OK, we need to understand a bit of quantum theory and the standard model.
The universe is best understood by reducing everything to the smallest possible number of entities (the goal of physics.) The “standard model” is our current best attempt and is based on quantum theory (more specifically, quantum electrodynamics or Q.E.D or it’s rather more bohemian cousin quantum chromodynamics, Q.C.D.)
The standard model is much like a family tree the way I teach it ... and the first split down from “everything” is into two groups called ‘fermions’ and ‘bosons’. Fermions include all matter. That means solids, liquids, gases, ceramics, polymers, you, me etc. Every single particle we know of including electrons (and there are hundreds) is a fermion. They all have one fundamental thing in common - they obey something called the “Pauli exclusion principle.”
The other group, the bosons, concerns us less in the context of your question, but includes all the known forces (called strong, weak, electromagnetic and gravity, though this last one is troublesome.)
All the known particles can be described as having a set of “quantum numbers” that determine all the properties that exist in quantum theory. Effectively this states that energy, momentum, spin and possibly even space and time exist as quantised states, meaning they cannot take any value, but only discrete ones (i.e. they are like an uneven ladder where you have to be on one rung or another, you cannot exist in between, so we would say your height is then “quantised”). The opposite would be something like an escalator, where your height could vary continuously.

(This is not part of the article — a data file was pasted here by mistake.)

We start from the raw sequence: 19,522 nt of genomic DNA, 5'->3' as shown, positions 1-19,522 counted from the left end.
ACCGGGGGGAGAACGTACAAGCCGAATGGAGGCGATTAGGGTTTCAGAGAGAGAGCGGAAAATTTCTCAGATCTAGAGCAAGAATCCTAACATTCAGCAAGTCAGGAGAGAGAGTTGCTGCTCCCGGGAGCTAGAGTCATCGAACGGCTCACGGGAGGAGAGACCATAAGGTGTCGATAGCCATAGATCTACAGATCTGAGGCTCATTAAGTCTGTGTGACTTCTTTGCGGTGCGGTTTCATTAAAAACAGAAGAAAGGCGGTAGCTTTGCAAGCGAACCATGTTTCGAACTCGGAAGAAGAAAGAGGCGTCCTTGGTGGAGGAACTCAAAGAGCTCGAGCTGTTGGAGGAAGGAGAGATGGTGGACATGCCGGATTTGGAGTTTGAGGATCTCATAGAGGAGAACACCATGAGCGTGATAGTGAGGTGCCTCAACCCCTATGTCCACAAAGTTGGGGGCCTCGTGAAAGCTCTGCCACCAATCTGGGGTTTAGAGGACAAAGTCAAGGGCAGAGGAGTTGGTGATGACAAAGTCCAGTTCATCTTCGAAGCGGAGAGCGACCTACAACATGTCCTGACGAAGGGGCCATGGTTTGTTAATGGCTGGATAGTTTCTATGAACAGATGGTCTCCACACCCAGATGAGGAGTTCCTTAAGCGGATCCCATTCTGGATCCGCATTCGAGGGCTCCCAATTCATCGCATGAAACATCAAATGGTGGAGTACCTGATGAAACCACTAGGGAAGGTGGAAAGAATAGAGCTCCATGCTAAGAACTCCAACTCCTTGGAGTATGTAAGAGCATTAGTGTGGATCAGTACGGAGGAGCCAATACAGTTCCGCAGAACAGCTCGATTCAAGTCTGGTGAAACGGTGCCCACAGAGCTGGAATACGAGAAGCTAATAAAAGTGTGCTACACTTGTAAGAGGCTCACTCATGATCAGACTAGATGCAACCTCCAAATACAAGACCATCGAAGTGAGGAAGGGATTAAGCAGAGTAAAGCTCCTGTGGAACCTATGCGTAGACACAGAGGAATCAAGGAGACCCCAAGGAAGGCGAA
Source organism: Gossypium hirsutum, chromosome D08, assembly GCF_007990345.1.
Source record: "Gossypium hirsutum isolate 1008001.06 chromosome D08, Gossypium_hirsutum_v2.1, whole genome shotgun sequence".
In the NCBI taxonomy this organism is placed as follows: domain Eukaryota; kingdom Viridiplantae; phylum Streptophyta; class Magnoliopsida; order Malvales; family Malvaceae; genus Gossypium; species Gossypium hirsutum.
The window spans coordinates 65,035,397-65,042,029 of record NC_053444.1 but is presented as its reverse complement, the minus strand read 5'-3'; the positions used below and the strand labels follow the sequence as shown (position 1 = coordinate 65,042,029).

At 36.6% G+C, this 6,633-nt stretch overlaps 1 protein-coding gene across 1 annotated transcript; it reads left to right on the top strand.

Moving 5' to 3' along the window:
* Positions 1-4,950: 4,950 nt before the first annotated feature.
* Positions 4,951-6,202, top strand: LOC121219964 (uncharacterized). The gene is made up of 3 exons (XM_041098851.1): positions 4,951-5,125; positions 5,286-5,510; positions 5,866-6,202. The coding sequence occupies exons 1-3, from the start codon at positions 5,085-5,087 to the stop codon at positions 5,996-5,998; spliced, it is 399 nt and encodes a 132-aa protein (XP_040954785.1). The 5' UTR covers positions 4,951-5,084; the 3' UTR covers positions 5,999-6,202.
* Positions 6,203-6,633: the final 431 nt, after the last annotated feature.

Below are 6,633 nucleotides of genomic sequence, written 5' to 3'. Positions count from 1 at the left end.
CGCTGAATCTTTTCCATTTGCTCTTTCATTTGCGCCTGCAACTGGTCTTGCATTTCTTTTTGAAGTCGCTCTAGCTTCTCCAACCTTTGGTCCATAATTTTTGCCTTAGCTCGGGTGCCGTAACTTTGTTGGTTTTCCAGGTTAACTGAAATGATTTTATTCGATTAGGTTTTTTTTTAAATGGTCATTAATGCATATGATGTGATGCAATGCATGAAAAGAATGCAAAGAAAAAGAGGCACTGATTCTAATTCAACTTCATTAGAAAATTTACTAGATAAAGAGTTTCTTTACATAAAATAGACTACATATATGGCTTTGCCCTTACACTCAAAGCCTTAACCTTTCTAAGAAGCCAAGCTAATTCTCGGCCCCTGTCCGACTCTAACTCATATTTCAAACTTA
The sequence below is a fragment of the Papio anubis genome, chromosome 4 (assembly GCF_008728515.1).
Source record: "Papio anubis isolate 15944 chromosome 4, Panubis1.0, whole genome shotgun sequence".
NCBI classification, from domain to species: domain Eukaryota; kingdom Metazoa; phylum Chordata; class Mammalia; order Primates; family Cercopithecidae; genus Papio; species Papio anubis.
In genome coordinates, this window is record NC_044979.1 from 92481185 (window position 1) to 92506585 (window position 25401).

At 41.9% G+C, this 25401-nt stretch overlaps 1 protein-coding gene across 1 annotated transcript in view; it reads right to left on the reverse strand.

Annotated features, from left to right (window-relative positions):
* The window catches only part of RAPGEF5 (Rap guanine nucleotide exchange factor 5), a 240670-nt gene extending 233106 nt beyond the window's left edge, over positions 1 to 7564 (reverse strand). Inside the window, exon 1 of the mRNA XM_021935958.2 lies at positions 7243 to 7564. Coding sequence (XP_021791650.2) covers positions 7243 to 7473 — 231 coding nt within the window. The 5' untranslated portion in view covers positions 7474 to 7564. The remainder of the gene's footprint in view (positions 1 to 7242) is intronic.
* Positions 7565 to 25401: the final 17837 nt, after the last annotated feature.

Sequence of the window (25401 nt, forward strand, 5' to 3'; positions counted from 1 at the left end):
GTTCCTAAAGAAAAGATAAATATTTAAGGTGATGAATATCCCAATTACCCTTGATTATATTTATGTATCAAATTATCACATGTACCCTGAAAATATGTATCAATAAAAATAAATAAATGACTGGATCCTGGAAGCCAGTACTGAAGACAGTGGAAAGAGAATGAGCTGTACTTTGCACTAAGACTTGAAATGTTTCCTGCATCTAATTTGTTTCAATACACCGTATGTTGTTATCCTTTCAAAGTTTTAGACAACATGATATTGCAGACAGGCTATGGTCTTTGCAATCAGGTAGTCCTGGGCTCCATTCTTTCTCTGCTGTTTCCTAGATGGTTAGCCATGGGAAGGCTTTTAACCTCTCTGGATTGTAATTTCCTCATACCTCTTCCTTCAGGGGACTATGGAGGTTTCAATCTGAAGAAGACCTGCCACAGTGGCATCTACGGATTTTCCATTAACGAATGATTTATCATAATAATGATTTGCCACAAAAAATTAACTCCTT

The Pauli exclusion principle simply states that any fermion (particle to us, including the electrons in your question) cannot exist in the same state (complete set of quantum numbers) as another fermion. In other words (rather loosely stated, but it helps) they can be in the same place, but not at the same time, or they can be in the same time, but not at the same energy etc. It is forbidden for two or more to occupy the same complete set.
This explains why two electrons can be in the same orbit (same energy, possibly even the same position at the same time) but then cannot have the same spin. One must be spin “up” and the other spin “down” to prevent violation of this fundamental principle.
Finally, no you don’t get anything like a black hole, it is not even dangerous, just forbidden by the laws of physics.